So Matt’s not the only one who’s got to learn how to better parent an almost-four-year-old. But we’re adults. We get used to doing something one way and if our way works, we don’t change it. But the essence of parenting is adapting to new circumstances. Kids change as fast as mutant viruses so the antidote you used a month ago doesn’t work today. Our methods lag behind our child’s capabilities.

It works in reverse too. Rose has the conversation skills of a six-year-old and we often overestimate her reasoning skills. We expect her to understand that her germs will contaminate objects and pass her cold to others. We expect her to think about contamination as she goes about her activities. But she can’t. Even if she remembered, four-year-olds are impulsive. She’s not capable of thinking about everything she touches any more than we’re capable of policing her every move.

We tend to think that having grown from childhood for adulthood qualifies us to be parents. But parenting is so much more than that. We’ve got to know what’s typical of a four-or-five-or-whatever-year old, then we’ve got to take our child’s individual development into account, and we have to account for our own strengths and weaknesses. When I signed up to be a parent, I thought labor was the worst challenge I’d ever face. But they have drugs for that. But there are no anesthetics for growing pains. My mistake was that I thought that the kids suffered them, not the parents.

Wardrobe Malfunction


I don’t know what I’m gonna be for Halloween. There, I said it. I’m ashamed, but I said it. Halloween’s my favorite holiday. Not for the creepy stuff. Just for the costumes. Usually I decide on a Halloween costume on Nov. 1 of the previous year, but this year I’ve slacked off. I’m not sure why. Maybe it’s because I was burned by last year’s Halloween.

It started out great. We took a cruise in April and Rose had just gotten a bob haircut. She was wearing her backpack a lot and when we took her to Camp Carnival, the counselors said she looked like Dora the Explorer. Well, a lot of people said she looked like Dora, really. It wasn’t just the counselors. She loved the attention and she loves Dora, so she ate the whole thing up.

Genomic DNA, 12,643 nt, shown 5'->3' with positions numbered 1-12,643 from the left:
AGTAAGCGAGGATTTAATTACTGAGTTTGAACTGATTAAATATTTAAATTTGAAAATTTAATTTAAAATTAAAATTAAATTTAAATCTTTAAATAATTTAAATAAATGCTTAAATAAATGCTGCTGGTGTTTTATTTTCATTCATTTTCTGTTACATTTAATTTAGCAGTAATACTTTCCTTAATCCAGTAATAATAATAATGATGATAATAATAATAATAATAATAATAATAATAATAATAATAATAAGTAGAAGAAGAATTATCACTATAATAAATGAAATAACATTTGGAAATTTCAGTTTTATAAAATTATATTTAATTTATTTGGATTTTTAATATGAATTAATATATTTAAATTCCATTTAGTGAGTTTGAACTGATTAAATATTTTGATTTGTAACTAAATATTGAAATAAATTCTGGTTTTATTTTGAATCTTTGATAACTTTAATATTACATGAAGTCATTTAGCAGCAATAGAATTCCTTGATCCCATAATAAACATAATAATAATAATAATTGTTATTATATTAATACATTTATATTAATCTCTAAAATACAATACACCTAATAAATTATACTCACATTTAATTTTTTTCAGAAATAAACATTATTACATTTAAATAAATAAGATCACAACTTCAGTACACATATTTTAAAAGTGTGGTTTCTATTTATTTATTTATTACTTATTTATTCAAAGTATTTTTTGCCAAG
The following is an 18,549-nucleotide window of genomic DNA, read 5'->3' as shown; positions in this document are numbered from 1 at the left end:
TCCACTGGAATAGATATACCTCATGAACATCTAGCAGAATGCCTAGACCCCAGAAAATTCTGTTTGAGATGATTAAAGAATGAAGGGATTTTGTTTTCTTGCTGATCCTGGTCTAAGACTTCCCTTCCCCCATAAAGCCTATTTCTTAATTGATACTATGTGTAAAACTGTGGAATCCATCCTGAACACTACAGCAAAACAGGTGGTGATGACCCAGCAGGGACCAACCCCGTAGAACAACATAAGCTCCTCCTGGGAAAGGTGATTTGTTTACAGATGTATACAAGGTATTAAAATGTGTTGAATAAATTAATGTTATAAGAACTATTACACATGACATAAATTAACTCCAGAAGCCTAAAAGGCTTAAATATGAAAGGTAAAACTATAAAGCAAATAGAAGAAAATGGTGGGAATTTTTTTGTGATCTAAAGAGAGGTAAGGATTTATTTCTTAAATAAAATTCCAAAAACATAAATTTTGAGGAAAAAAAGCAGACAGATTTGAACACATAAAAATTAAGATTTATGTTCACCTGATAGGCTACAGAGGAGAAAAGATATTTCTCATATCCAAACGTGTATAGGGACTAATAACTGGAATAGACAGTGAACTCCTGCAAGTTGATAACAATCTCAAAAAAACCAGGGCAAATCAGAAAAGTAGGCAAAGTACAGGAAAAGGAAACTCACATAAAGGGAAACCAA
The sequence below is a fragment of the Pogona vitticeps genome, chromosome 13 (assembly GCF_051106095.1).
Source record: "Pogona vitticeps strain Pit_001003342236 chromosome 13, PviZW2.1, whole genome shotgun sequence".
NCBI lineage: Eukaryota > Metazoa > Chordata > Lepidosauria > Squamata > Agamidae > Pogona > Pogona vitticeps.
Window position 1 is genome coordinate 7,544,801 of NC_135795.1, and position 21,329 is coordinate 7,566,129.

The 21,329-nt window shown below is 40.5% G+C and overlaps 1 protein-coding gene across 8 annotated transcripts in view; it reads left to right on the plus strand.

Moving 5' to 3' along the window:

When Halloween rolled around, Rose decided to be Dora for Halloween. Excellent, I thought. Orange shorts, pink shirt, purple backpack – done. We wound up switching the shirt to purple because the backpack was already pink, but you get the picture. Easy costume and mom’s happy. Rose does not have the luxury of an expert seamstress at her disposal. My mom designed and sewed crazy elaborate costumes at my whim. She’d always complain that she hated to sew but when she cranked out a shark or a Pillsbury Dough Boy costume you could see she was great at it.

Dora was more my speed. I just bought some Mighty Mendit glue to repair damaged clothing, rather than subject our wardrobe to my sewing “skills.” Naturally I was thrilled when Rose wanted to be Dora. I bought the shorts, we had the shirt and backpack, and Matt made a “Map” to stick out of one of the pockets. I even got her hair cut in a wedge so she’d look more like Dora.

Rose’s school has costume days – several so the kids who don’t come every day get a chance to dress up. So the first dress up day, we dressed her in her Dora outfit, Map at the ready, and brought her to school. We took a few pictures and the school took some and she had a great day. The next day she wanted to wear her Cinderella dress-up dress to school. Fine. She did and she had a wonderful time.

When Halloween rolled around, Matt and I got into our costumes. I was an Old West hooker and he was Sheriff Bullock from Deadwood. He had even grown and tailored his facial hair for the costume. We dressed Christian in a monkey suit, so he could be Dora’s monkey, Boots. Then I said, “Come on, Sweetie. Time to put on your costume.”